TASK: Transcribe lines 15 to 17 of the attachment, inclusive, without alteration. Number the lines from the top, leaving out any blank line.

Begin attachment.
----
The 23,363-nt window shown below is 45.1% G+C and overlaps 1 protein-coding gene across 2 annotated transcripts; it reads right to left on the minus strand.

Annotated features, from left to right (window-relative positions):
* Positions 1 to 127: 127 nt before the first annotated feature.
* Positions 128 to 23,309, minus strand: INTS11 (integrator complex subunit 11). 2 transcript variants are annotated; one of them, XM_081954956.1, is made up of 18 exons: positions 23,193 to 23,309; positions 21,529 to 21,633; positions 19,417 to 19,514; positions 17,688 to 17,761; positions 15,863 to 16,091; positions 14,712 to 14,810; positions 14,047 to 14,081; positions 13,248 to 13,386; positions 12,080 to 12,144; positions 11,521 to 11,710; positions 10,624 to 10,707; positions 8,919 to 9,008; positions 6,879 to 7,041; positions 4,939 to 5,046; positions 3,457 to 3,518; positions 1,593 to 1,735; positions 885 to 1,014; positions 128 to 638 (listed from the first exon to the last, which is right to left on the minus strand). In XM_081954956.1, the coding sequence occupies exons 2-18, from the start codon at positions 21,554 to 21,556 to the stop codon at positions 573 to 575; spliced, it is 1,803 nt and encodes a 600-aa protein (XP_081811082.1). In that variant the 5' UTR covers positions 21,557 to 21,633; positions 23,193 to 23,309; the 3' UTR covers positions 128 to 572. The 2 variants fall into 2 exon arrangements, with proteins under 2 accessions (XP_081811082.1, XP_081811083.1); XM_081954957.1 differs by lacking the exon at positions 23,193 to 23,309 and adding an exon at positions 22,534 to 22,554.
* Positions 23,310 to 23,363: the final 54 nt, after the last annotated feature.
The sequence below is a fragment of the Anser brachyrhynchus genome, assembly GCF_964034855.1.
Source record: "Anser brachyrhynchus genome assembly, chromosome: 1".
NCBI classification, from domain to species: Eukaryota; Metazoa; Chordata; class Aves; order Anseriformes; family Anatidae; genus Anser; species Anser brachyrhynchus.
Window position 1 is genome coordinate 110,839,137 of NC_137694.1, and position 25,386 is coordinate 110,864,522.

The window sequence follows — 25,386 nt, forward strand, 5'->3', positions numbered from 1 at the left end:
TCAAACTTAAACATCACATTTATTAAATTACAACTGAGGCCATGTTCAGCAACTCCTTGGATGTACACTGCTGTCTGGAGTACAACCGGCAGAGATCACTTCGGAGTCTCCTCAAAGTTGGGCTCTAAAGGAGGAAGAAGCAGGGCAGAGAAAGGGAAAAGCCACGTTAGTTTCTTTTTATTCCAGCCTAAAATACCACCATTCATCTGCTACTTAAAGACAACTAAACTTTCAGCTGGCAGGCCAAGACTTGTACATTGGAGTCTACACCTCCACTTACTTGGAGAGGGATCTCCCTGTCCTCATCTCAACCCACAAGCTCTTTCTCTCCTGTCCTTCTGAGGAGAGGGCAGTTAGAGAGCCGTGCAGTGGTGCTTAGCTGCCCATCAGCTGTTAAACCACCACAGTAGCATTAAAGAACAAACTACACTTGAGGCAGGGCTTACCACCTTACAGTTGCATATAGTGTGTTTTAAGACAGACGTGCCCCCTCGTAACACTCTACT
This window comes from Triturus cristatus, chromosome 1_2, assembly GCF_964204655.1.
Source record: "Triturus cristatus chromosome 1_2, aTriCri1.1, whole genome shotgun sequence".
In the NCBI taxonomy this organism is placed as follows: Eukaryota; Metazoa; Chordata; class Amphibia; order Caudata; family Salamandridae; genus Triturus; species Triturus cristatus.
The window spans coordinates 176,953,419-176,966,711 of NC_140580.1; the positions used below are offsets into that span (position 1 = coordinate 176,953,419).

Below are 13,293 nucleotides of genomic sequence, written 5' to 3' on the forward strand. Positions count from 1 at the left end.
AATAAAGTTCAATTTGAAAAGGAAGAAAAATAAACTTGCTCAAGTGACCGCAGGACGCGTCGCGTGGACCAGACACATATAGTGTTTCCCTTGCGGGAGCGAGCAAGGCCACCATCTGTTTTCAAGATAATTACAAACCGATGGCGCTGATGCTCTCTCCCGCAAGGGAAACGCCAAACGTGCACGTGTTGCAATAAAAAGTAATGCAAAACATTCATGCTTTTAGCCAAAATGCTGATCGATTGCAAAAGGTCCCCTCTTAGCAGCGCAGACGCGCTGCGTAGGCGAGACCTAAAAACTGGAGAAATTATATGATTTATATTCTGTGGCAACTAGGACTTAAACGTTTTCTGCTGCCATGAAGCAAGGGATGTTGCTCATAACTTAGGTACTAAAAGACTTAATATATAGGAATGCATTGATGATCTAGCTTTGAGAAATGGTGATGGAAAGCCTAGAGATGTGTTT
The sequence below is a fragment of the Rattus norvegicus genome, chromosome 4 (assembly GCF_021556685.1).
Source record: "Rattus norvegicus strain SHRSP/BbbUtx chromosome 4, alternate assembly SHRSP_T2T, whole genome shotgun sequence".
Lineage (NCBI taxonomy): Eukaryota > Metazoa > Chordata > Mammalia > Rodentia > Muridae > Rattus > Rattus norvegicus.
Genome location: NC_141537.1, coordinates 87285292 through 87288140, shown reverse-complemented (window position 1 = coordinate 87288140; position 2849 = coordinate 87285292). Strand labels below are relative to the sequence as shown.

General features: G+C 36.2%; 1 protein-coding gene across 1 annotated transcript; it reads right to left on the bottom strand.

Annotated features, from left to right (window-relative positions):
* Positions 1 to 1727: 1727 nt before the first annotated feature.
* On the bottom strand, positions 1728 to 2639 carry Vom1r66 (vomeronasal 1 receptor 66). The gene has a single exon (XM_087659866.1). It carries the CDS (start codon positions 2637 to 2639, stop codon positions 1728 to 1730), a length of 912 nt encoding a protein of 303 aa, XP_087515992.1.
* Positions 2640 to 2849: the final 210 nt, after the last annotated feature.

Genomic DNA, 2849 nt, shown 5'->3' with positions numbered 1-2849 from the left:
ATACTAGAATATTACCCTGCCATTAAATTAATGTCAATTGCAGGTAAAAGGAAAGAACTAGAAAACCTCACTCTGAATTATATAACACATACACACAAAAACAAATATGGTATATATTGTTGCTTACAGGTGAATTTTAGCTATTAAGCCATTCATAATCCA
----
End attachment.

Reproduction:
The window spans coordinates 176,953,419-176,966,711 of NC_140580.1; the positions used below are offsets into that span (position 1 = coordinate 176,953,419).

Below are 13,293 nucleotides of genomic sequence, written 5' to 3' on the forward strand. Positions count from 1 at the left end.
AATAAAGTTCAATTTGAAAAGGAAGAAAAATAAACTTGCTCAAGTGACCGCAGGACGCGTCGCGTGGACCAGACACATATAGTGTTTCCCTTGCGGGAGCGAGCAAGGCCACCATCTGTTTTCAAGATAATTACAAACCGATGGCGCTGATGCTCTCTCCCGCAAGGGAAACGCCAAACGTGCACGTGTTGCAATAAAAAGTAATGCAAAACATTCATGCTTTTAGCCAAAATGCTGATCGATTGCAAAAGGTCCCCTCTTAGCAGCGCAGACGCGCTGCGTAGGCGAGACCTAAAAACTGGAGAAATTATATGATTTATATTCTGTGGCAACTAGGACTTAAACGTTTTCTGCTGCCATGAAGCAAGGGATGTTGCTCATAACTTAGGTACTAAAAGACTTAATATATAGGAATGCATTGATGATCTAGCTTTGAGAAATGGTGATGGAAAGCCTAGAGATGTGTTT